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The likelihood of claims: A closer look at the statistics
So, what’s the likelihood that employers will find themselves in this scenario?
Well, according to a report by the whistleblowing charity Protect, 41% of employees said they were ignored when raising issues relating to COVID-19 safety measures and possible furlough fraud, and 20% were dismissed for making their concerns known, with managers most at risk.
With this in mind, there is real potential for employees to bring legal action, or for employees who have been otherwise dismissed to seek to exploit this trend (“the real reason I was sacked was because I spoke out about my employer’s safety measures”).
Angela Carter, Head of Ellis Whittam’s Manufacturing Team and Chartered Legal Executive, predicts that whistleblowing claims will be a growing problem for employers in the months ahead.
She said: “Already at Ellis Whittam, we are beginning to see a steady stream of these sorts of claims filtering through now that lockdown restrictions are being eased again, different industries are opening up, and people are being asked to return to workplaces that have been closed for several weeks/months while they have been on furlough. I imagine they will start to come through thick and fast in the months ahead and it’s definitely going to be one of the major issues for employers to deal with this year.”
Indeed, our internal statistics demonstrate just how suddenly this new threat has emerged and how significant it is likely to become. The table below shows the number of claims brought against our clients that include allegations of either whistleblowing (automatic unfair dismissal) or health and safety issues (dismissal or detriment).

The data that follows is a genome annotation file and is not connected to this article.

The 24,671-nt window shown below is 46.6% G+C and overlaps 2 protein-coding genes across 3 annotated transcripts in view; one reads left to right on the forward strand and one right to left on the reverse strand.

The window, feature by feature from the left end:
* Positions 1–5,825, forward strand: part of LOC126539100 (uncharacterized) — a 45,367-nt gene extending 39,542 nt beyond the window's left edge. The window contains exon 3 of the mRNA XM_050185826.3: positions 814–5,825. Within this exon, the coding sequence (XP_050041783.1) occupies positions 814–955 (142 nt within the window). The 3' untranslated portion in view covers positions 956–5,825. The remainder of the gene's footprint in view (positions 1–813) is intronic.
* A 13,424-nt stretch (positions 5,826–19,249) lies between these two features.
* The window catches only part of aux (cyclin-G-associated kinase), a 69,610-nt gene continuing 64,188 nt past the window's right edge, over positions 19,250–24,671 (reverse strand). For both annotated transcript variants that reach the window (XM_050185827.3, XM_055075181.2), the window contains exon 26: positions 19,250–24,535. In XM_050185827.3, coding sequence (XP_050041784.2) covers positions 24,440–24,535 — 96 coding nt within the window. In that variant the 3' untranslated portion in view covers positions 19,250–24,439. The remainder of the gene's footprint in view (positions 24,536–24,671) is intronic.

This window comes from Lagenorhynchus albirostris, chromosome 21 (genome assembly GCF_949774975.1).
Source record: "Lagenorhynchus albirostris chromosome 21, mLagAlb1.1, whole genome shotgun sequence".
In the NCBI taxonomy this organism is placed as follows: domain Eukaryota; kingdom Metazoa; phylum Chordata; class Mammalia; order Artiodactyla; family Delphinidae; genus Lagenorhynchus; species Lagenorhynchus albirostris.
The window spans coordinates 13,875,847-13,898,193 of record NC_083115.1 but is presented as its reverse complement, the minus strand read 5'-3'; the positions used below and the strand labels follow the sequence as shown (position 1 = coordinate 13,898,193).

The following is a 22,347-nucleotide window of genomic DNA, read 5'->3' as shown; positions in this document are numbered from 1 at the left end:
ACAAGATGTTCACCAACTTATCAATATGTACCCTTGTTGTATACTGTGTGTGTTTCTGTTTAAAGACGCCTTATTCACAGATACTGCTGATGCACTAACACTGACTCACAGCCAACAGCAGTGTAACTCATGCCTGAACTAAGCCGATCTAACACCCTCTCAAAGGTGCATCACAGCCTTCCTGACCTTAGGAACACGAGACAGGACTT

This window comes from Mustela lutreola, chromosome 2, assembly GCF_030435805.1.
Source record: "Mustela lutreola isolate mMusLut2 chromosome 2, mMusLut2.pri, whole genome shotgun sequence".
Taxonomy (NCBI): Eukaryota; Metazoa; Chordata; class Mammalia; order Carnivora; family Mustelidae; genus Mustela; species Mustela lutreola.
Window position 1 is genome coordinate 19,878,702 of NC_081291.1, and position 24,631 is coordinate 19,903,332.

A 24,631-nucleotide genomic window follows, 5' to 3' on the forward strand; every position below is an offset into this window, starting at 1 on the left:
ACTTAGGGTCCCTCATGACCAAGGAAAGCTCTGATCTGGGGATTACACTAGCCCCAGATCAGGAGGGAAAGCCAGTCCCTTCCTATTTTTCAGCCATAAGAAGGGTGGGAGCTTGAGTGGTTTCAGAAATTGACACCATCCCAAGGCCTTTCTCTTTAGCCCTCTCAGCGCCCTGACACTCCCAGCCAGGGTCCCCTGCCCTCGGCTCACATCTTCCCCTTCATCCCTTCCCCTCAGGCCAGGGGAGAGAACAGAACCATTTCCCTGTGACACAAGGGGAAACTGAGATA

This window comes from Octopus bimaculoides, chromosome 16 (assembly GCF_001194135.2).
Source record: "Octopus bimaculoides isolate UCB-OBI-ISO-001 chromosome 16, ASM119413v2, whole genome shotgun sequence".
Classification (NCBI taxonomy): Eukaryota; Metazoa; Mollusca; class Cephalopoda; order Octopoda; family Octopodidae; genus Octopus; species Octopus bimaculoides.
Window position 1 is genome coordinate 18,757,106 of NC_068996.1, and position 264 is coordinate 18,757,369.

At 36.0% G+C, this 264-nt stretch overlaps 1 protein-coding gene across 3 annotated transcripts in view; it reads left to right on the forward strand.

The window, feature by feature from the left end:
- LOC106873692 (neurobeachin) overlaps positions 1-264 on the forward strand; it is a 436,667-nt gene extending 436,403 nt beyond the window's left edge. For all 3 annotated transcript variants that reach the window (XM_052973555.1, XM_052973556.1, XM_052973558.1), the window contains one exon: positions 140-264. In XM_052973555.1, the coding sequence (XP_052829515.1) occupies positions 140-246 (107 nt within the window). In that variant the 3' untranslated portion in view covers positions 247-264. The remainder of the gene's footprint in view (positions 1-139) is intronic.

Angela Carter, Head of Manufacturing Team
Not only does this demonstrate a general increase in the overall number of claims brought against employers in the last five years – owing in large part to the abolition of Employment Tribunal fees in 2017 – but it clearly shows that those with a whistleblowing or health and safety element have become far more common recently. Indeed, only 1.5% of claims brought against our clients in 2017 were of this nature, compared to a much higher 15.4% in the last year.
Angela said: “While official Employment Tribunal statistics don’t go into such granular detail – grouping these sorts of claims under the broader category of ‘unfair dismissal’ – our own statistics tend to track national stats fairly closely in terms of the types of claim brought against employers, so I’d suspect the trend we’re seeing here at Ellis Whittam wouldn’t be far off the nationwide picture.”
She added: “While certainly alarming, the stats aren’t surprising. COVID-19 has created the perfect breeding ground for these sorts of claims; everyone now has a smartphone or a laptop, and with COVID-19 safety concerns all over the news, it’s firmly in people’s consciousness. Those intent on bringing claims or who are otherwise aggrieved – perhaps because they have been sacked for other, legitimate reasons – can now claim they were dismissed for making a protected disclosure. It’s scary stuff – certainly much more frightening to deal with than your bog-standard unfair dismissal claim.”
What can employers do to protect against whistleblowing claims?